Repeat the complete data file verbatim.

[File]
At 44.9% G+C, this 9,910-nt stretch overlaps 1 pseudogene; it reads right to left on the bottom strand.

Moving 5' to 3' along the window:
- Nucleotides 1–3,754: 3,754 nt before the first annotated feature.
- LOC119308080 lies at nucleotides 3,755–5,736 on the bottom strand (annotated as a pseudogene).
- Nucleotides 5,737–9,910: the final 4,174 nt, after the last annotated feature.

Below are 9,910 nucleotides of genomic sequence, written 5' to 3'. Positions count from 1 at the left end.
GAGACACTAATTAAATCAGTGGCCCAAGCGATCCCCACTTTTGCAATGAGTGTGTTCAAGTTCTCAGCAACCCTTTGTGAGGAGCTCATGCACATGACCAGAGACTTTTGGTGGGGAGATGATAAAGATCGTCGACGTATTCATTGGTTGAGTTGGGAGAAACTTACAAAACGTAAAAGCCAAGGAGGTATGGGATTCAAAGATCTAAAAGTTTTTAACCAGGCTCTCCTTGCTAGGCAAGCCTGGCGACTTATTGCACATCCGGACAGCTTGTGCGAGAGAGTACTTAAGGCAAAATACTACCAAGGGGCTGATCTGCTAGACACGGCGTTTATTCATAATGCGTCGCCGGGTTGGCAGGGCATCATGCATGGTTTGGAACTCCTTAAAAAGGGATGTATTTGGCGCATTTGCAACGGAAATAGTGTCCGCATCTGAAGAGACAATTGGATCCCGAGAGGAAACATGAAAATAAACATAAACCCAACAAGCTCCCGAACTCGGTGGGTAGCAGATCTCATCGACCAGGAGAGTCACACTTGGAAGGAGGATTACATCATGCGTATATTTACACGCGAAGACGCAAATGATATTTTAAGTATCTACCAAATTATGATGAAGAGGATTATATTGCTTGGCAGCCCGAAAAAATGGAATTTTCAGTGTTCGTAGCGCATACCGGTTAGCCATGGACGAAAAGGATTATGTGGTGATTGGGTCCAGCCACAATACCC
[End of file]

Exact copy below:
At 44.9% G+C, this 9,910-nt stretch overlaps 1 pseudogene; it reads right to left on the bottom strand.

Moving 5' to 3' along the window:
- Nucleotides 1–3,754: 3,754 nt before the first annotated feature.
- LOC119308080 lies at nucleotides 3,755–5,736 on the bottom strand (annotated as a pseudogene).
- Nucleotides 5,737–9,910: the final 4,174 nt, after the last annotated feature.

Below are 9,910 nucleotides of genomic sequence, written 5' to 3'. Positions count from 1 at the left end.
GAGACACTAATTAAATCAGTGGCCCAAGCGATCCCCACTTTTGCAATGAGTGTGTTCAAGTTCTCAGCAACCCTTTGTGAGGAGCTCATGCACATGACCAGAGACTTTTGGTGGGGAGATGATAAAGATCGTCGACGTATTCATTGGTTGAGTTGGGAGAAACTTACAAAACGTAAAAGCCAAGGAGGTATGGGATTCAAAGATCTAAAAGTTTTTAACCAGGCTCTCCTTGCTAGGCAAGCCTGGCGACTTATTGCACATCCGGACAGCTTGTGCGAGAGAGTACTTAAGGCAAAATACTACCAAGGGGCTGATCTGCTAGACACGGCGTTTATTCATAATGCGTCGCCGGGTTGGCAGGGCATCATGCATGGTTTGGAACTCCTTAAAAAGGGATGTATTTGGCGCATTTGCAACGGAAATAGTGTCCGCATCTGAAGAGACAATTGGATCCCGAGAGGAAACATGAAAATAAACATAAACCCAACAAGCTCCCGAACTCGGTGGGTAGCAGATCTCATCGACCAGGAGAGTCACACTTGGAAGGAGGATTACATCATGCGTATATTTACACGCGAAGACGCAAATGATATTTTAAGTATCTACCAAATTATGATGAAGAGGATTATATTGCTTGGCAGCCCGAAAAAATGGAATTTTCAGTGTTCGTAGCGCATACCGGTTAGCCATGGACGAAAAGGATTATGTGGTGATTGGGTCCAGCCACAATACCC